Members enable the PMA to provide spectacular programming, unique exhibitions, and remarkable events. They believe in the transformative power of the arts. They value Maine's rich arts community, as well as the region's diversity and the wide range of perspectives you find in the community and at the museum. They appreciate the freedom to visit the PMA anytime, and the ability to share the museum with friends and loved ones.

If this sounds like you, we invite you to explore the many levels of membership available at the PMA and become a part of everything we do.

Museum History & Architecture

Photo by Craig Becker

Originally founded as the Portland Society of Art, the Museum used a variety of exhibition spaces until 1908. That year Mrs. Margaret Jane Mussey Sweat bequeathed her three-story mansion, now known as the McLellan House, and sufficient funds to create a gallery in memory of her late husband, Lorenzo de Medici Sweat. Noted New England architect John Calvin Stevens designed the L. D. M. Sweat Memorial Galleries, which opened to the public in 1911.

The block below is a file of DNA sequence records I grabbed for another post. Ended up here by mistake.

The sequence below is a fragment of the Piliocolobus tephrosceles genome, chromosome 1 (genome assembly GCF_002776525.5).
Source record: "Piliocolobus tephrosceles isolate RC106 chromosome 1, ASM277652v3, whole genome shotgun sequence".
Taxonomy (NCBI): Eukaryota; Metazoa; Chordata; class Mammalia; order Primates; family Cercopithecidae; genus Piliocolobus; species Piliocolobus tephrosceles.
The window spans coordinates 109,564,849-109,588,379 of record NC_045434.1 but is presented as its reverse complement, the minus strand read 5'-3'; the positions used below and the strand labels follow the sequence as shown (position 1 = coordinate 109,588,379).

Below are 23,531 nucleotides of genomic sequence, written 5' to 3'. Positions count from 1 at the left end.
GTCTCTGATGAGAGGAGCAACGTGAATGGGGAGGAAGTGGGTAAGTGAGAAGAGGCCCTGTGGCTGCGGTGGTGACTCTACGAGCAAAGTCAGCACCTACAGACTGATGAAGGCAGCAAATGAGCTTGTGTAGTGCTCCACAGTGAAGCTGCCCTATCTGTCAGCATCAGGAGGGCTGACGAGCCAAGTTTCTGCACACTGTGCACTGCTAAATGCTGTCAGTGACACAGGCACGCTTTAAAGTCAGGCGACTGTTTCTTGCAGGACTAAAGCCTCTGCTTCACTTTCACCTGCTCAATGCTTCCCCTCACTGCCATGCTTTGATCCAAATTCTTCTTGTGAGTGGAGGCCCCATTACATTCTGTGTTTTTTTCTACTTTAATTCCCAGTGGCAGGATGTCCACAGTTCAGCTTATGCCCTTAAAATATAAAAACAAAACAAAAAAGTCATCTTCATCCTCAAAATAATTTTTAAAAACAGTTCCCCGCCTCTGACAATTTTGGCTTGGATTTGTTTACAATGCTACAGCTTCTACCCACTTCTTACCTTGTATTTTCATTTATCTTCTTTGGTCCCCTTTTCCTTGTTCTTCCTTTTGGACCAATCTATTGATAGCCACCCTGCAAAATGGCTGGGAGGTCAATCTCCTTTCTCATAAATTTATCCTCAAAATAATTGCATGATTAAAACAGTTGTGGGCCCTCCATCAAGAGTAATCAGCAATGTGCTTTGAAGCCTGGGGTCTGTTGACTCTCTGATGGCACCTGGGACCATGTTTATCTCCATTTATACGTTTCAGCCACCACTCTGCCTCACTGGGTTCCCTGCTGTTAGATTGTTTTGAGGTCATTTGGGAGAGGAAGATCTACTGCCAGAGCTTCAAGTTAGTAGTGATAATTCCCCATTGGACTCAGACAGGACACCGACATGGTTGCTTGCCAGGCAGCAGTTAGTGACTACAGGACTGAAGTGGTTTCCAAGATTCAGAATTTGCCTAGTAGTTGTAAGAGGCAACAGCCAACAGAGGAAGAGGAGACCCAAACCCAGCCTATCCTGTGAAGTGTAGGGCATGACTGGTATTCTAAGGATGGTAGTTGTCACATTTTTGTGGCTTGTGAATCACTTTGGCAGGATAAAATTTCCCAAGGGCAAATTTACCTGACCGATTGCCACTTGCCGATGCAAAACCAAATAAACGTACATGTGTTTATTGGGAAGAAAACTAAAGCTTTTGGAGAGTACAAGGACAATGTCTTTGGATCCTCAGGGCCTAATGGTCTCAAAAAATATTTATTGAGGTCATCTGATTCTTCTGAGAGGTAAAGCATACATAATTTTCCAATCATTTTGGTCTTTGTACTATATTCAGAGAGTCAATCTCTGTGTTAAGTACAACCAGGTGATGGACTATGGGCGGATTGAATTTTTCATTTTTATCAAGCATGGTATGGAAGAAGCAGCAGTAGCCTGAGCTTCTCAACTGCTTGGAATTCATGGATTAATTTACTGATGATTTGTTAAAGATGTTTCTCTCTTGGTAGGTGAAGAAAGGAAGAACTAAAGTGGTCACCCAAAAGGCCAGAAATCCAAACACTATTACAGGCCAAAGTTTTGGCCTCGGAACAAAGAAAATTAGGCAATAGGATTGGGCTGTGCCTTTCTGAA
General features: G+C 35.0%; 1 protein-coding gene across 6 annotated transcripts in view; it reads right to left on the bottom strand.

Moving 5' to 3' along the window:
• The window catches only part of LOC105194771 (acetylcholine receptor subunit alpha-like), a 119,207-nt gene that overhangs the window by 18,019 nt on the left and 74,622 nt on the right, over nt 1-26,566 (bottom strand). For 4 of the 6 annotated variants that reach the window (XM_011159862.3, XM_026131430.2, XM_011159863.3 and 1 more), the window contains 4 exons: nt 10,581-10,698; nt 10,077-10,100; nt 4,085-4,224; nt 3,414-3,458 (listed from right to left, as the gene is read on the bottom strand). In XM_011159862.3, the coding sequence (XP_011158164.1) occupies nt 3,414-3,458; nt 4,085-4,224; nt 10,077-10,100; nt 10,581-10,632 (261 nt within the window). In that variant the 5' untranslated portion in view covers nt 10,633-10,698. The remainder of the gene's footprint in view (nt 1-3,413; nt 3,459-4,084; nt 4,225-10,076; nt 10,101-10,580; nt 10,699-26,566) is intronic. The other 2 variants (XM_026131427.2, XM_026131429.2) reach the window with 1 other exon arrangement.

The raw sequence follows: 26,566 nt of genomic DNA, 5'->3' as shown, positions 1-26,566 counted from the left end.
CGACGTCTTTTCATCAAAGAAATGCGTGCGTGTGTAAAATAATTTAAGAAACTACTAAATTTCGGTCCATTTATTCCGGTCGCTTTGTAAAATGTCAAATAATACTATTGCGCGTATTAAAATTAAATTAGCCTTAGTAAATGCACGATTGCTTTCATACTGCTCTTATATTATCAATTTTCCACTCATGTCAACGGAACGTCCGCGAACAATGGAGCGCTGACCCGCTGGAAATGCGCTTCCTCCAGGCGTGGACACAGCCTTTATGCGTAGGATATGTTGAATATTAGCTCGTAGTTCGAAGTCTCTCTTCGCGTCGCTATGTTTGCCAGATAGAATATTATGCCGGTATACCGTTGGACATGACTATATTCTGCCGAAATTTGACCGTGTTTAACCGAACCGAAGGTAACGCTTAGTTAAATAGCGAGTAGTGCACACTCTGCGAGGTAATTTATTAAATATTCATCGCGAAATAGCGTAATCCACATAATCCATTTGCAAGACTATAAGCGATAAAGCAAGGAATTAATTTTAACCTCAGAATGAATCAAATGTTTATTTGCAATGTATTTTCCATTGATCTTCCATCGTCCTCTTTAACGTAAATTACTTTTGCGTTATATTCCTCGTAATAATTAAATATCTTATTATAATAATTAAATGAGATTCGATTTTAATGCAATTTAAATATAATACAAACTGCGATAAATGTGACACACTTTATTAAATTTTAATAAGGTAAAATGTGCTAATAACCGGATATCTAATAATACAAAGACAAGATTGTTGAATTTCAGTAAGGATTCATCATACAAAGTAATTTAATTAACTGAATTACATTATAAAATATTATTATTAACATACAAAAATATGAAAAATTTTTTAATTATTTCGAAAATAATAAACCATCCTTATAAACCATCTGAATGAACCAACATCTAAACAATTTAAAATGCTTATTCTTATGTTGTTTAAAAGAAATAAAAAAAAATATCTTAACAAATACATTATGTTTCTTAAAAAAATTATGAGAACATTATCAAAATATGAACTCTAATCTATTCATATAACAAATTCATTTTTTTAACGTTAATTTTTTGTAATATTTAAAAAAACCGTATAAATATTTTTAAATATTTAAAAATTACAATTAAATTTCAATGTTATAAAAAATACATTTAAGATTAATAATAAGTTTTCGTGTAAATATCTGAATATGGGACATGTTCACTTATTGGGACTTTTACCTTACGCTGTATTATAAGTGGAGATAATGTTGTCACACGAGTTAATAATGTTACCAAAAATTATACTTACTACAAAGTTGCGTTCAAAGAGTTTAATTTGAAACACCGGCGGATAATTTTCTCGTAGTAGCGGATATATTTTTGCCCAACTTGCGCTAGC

Contact Us

Portland Museum of Art
Seven Congress Square
Portland, Maine 04101

Portland Museum of Art
99 Spring Street
Portland, ME 04101

(207) 775-6148
(207) 773-7324 Fax

What's Going on at the PMA?

October 4, 2018
Brand Manager
Now in the PMA Store: the Akari light sculptures of Isamu Noguchi, available as part of "Beyond the Pedestal: Isamu Noguchi and the Borders of Sculpture." But what are they? Learn here.

In the News

October 17, 2018 |

In the 1950s, when Ashley Bryan first came by boat to summer on Maine’s Great Cranberry Island, he recalled, “I had my boxes and things, someone reached for it and passed it to another and then to another till it reached the dock at the top. And I said, ‘Oh my, it’s a chain of hands, just as it is at home.’ So I was immediately at home.”

By home, the celebrated African American children’s book author and illustrator was thinking of the Bronx, New York, where he grew up during the Depression. Born in 1923, he was the second of six children of immigrant parents from Antigua who taught him “never let anything stop you.” They lived in tenement apartments “in which we knew everyone on the four or five stories. And everyone looked after everyone.”